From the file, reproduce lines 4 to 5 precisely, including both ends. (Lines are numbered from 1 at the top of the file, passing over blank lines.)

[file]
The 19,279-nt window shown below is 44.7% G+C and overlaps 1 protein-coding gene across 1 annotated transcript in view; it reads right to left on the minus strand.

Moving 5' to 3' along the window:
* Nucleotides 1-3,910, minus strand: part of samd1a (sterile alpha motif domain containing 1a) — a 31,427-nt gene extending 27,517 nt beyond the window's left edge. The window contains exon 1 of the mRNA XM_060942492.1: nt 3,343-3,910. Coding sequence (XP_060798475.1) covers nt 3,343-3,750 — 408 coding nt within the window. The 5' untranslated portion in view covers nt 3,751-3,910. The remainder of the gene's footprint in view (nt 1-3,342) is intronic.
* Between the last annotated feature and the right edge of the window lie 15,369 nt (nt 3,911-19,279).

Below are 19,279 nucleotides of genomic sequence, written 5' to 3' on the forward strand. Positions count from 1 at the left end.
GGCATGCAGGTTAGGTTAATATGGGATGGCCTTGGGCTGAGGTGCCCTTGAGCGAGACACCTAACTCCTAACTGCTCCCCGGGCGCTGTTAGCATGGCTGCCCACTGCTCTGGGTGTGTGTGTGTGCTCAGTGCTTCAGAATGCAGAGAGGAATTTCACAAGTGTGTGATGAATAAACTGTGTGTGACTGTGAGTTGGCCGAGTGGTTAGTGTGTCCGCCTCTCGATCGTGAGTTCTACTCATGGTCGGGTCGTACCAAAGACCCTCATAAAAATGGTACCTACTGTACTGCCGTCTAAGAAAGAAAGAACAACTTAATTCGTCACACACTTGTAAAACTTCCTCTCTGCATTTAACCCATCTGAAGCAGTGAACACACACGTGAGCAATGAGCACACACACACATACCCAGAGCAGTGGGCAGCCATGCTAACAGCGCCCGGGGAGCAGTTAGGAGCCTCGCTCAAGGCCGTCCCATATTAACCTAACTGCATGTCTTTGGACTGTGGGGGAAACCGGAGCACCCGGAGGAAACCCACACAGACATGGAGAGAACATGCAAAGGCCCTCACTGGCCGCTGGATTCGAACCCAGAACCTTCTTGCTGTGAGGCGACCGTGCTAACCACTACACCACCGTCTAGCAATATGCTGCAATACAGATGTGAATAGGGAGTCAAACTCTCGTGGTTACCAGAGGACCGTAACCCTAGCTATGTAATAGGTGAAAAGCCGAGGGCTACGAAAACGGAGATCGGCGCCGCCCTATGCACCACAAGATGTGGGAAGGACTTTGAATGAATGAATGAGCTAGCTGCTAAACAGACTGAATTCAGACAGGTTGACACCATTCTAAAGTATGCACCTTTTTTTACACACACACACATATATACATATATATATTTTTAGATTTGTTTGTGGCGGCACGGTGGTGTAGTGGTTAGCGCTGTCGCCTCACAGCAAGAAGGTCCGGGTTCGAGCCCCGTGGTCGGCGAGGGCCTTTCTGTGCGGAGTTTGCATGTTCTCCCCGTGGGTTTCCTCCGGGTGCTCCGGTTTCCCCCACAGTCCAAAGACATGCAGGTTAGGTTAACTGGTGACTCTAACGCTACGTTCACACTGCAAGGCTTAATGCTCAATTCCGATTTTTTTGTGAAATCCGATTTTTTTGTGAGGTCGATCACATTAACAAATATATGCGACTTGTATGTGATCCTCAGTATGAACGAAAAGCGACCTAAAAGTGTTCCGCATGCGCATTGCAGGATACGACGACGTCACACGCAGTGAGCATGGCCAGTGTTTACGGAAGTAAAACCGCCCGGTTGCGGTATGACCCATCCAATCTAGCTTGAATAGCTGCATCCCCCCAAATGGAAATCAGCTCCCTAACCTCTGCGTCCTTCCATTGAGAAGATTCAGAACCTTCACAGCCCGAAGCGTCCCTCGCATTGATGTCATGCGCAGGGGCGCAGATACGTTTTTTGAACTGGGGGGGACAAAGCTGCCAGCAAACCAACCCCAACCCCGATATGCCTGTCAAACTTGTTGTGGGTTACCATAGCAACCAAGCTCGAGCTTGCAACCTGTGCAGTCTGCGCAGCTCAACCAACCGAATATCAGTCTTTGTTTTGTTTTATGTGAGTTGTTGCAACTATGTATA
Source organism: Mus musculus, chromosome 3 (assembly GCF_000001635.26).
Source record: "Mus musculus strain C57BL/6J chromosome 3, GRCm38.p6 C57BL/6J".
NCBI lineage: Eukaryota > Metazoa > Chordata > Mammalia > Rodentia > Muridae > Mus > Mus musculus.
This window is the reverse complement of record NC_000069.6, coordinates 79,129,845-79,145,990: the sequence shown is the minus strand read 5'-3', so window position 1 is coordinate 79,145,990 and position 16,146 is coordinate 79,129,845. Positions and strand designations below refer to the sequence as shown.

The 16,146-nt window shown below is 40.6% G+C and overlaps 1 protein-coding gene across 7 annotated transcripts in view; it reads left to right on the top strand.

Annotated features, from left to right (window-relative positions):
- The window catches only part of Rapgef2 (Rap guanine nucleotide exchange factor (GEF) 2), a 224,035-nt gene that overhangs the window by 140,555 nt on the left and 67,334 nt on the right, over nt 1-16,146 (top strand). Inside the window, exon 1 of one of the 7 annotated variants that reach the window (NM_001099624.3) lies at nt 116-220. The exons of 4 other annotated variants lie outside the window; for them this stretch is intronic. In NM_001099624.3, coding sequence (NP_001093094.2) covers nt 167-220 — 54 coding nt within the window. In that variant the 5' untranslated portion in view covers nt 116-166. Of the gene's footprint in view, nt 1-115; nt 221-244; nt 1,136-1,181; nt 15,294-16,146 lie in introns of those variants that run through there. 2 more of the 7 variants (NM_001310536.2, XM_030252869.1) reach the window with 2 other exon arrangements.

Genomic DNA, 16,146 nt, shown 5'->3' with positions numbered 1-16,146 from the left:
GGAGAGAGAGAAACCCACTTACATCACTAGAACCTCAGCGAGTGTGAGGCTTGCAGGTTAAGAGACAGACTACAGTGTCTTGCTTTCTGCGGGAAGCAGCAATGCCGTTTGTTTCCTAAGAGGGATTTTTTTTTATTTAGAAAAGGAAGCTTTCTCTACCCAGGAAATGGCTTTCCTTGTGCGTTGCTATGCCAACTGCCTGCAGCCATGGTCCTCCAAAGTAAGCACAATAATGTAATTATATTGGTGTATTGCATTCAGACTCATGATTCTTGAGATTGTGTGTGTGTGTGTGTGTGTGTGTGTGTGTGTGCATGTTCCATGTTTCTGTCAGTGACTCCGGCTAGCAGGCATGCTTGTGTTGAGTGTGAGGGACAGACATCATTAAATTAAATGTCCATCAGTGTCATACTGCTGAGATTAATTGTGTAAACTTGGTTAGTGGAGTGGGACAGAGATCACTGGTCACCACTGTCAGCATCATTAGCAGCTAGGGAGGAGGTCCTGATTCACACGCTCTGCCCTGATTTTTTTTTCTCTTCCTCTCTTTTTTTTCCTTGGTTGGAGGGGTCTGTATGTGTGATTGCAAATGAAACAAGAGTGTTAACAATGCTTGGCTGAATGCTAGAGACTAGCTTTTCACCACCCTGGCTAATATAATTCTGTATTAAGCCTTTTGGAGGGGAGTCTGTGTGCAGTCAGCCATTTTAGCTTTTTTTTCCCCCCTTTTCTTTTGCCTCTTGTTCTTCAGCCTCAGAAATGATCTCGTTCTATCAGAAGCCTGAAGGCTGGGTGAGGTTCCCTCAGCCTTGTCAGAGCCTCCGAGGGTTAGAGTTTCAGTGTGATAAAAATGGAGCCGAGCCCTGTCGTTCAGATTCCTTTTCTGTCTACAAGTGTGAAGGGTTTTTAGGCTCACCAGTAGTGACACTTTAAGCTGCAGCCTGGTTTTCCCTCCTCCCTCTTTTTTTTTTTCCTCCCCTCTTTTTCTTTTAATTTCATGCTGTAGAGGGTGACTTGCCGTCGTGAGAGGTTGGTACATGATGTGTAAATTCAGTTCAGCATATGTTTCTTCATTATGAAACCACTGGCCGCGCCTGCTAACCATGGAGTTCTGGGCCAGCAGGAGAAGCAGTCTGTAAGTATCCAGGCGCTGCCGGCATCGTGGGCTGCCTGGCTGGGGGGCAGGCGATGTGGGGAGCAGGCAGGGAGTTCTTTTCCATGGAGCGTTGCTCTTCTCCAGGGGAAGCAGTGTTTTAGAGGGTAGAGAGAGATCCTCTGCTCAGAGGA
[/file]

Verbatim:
* Between the last annotated feature and the right edge of the window lie 15,369 nt (nt 3,911-19,279).

Below are 19,279 nucleotides of genomic sequence, written 5' to 3' on the forward strand. Positions count from 1 at the left end.